By Dr,Celeste Cooper
Coping strategies can vary among each of us. I write and advocate as a way of coping. I am open to learning anything that will help me avoid the pitfalls of negative thinking, and one of those is to live in the moment, to be mindful.
When things seem out of perspective, I realize the importance of focusing, living in the moment, being aware of my surroundings, and giving my body the loving care it needs. Mindfulness is a learned ability to live in the moment without judgment or fret over intruding thoughts. It’s about visualizing details without becoming emotionally involved. For instance, to breathe mindfully is to use all my senses, the sound and feel of air traveling over passageways, the smell of my surroundings, and I can see the crisp air of fall because of my breath. I realize the beauty of a flower is the sum of its minute detail, aspects that can only be captured by getting close. If I am lucky, I will catch a honeybee sipping on its sweet nectar. I would never get that snapshot if I let fear of being stung overcome my desire to capture the moment.
Mindfulness is about being fully awake in our lives.
It is about perceiving the exquisite vividness of each moment.
~Jon Kabat-Zinn, Molecular Biologist, University Teacher,Writer, and Physician~
It takes practice, but we can learn to be mindful of our pain without judging it. After all, it is our body crying out for attention, love, and caring, not ridicule and disturbing dialogue or worry. Denying the reality of it or catastrophizing it will only make it worse. So, why not use pain as a teaching tool for focused redirection creating an environment that helps us live fully.
WATCH OUT, CHANGE AHEAD
Mindfulness reduces stress, anxiety, and depression, and promotes relaxation. This is extremely important to those of us living with chronic pain because we unconsciously assume postures and hold muscles in an effort to guard against pain. Only when we become aware can we train ourselves not to react to it emotionally. Over time, we recognize the powerful energy mindfulness has in our lives and change happens. Will mindfulness make the disease that causes our pain go away? No, but it certainly changes our perception in the moment.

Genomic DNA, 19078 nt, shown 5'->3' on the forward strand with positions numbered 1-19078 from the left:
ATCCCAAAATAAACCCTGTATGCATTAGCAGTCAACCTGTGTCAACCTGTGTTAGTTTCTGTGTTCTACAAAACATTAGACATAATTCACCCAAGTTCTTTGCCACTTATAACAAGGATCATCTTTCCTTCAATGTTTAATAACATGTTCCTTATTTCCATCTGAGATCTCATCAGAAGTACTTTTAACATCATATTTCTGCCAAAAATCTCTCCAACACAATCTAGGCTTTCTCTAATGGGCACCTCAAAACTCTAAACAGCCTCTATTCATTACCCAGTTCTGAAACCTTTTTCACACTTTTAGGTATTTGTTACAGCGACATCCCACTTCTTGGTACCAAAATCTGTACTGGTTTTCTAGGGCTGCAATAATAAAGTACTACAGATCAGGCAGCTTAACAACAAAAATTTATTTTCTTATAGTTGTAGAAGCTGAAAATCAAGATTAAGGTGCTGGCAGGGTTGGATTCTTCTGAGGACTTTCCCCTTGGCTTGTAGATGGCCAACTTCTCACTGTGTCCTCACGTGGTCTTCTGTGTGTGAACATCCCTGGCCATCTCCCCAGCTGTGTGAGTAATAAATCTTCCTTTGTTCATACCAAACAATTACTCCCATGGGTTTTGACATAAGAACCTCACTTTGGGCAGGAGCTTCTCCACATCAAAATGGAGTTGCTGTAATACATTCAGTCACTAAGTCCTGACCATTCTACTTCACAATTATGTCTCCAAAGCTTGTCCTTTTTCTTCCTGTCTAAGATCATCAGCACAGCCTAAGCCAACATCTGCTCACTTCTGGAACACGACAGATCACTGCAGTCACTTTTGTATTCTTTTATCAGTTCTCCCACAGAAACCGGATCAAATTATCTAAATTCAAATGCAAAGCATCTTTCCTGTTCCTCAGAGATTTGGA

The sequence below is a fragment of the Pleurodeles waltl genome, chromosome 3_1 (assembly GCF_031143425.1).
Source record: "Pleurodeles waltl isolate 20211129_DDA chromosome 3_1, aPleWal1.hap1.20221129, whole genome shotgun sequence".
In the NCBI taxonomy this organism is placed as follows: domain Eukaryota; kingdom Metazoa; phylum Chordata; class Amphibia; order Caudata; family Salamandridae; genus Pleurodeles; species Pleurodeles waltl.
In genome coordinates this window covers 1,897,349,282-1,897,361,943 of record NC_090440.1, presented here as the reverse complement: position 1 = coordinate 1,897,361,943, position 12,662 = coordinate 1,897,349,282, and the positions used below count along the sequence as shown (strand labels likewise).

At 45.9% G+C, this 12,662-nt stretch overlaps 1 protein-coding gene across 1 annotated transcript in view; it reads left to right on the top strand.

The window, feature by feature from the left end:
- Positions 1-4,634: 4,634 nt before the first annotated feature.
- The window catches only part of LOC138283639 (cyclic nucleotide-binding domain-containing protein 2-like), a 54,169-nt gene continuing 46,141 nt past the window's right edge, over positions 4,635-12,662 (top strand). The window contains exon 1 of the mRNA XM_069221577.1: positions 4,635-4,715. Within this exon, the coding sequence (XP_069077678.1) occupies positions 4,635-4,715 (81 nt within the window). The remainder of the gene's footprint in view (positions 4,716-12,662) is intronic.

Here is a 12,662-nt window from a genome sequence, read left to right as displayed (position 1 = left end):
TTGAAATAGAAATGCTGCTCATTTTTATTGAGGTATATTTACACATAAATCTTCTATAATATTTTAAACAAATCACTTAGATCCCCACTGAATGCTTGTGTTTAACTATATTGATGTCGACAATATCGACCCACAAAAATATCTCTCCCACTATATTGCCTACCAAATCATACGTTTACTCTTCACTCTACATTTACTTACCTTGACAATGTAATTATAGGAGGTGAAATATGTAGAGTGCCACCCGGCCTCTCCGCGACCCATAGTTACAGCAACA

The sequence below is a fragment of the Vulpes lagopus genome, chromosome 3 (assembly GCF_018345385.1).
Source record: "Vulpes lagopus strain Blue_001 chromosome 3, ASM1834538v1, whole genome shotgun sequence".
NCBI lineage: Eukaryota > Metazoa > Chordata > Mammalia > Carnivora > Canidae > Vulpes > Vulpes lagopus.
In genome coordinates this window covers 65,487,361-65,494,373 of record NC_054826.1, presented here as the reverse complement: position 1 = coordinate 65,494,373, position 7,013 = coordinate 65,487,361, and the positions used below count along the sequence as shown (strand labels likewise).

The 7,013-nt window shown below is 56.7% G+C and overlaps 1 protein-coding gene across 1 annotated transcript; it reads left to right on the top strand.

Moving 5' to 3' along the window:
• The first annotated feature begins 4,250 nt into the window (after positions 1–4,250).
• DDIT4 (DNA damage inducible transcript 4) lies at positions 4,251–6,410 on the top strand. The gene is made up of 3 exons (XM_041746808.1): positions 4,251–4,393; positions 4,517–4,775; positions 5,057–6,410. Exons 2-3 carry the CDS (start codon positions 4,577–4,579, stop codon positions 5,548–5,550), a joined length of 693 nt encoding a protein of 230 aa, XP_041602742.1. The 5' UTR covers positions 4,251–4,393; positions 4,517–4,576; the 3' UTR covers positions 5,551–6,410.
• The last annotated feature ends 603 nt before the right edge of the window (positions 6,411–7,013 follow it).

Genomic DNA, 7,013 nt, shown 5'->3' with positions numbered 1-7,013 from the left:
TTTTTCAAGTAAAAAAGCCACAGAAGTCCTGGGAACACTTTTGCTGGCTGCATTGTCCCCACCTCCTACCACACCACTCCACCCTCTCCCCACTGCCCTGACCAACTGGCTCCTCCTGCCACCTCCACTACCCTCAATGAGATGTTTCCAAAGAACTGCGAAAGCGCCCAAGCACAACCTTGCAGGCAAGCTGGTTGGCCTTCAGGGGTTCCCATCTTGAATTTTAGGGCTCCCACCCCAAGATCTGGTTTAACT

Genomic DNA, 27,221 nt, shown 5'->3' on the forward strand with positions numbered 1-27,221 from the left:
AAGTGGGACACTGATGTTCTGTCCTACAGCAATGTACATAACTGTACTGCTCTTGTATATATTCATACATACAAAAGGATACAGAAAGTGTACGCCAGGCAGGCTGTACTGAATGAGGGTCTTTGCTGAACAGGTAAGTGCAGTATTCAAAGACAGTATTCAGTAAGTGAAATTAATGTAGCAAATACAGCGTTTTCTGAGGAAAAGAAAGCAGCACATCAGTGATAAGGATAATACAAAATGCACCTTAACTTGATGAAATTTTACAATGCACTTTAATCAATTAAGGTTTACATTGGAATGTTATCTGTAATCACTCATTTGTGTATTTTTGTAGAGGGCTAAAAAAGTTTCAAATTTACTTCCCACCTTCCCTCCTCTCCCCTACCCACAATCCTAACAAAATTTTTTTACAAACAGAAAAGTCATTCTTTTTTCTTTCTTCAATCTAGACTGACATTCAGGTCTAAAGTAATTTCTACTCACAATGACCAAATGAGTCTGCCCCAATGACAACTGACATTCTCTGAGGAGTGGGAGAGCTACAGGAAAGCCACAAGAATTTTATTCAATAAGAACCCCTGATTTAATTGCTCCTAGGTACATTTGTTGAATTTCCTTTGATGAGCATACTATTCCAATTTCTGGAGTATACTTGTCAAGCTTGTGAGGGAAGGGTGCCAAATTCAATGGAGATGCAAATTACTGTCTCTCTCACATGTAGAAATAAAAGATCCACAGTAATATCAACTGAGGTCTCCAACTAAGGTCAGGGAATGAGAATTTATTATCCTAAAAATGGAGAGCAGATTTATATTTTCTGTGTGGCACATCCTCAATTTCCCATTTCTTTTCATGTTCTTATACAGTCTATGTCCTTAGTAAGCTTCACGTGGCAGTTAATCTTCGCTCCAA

From our book, Broken Body, Wounded Spirit: Balancing the See-Saw of Chronic Pain, Summer Devotions edition©:
- Take a couple of deep breaths.
- Focus on the colors, shapes, smells.
- Identify and release thought projects.
- Appreciate that your mind is clear.
- Fill it up with the present moment.
- Enjoy being present
Living mindfully promotes awareness, acceptance,
lenience with self and others, and tolerance of change.
Here is a guided mindfulness exercise from Integrative Therapies for Fibromyalgia, Chronic Fatigue Syndrome, and Myofascial Pain© :
Get as comfortable as possible in a place where you can keep distractions at bay for about 20 minutes.
- Begin by doing a body check for discomfort, numbness, weakness, or pain. Without judgment, color each area with a hue that reflects the disease you feel. I (Jeff) use orange for aches, blue for numbness, grey for weakness, and red for acute pain. If you are aware that a disease will occur if you move, or don’t move, add it in as if it were already present. Whatever system of ouchies and colors you pick will work just fine.
- Begin breathing as deeply as practical and keep the body map in your mind’s eye. Accept this map as “where we start.”
- With every breath note the intensity of the colors fading a bit. Note how some colors fade quickly, some more slowly, some completely, others less so. Which might change and in what way? Focus on the colors and how they shift. As your mind wanders off task, bring it back gently to breathing and observing.
- When you sense the fading has reached its peak, begin visualizing warm, gentle rain that blurs the colors beautifully like a soft watercolor painting. Enjoy what you have created; residual pain is always interesting.
- Close by affirming your intention to observe and learn from these sensations
There are many good books and many stress reduction programs available on mindfulness and meditation; I have a repertoire of them. One of my favorites is Full Catastrophe Living: Using the Wisdom of Your Body and Mind to Face Stress, Pain, and Illness by Jon Kabat-Zinn. In my meditation playlist, I have guided meditation and mindfulness exercises by Deepak Chopra and music like Meditation Movement from Charles Lam, which encourages me to get up and rock out some T’ai Chi, another favorite coping mechanism of mine.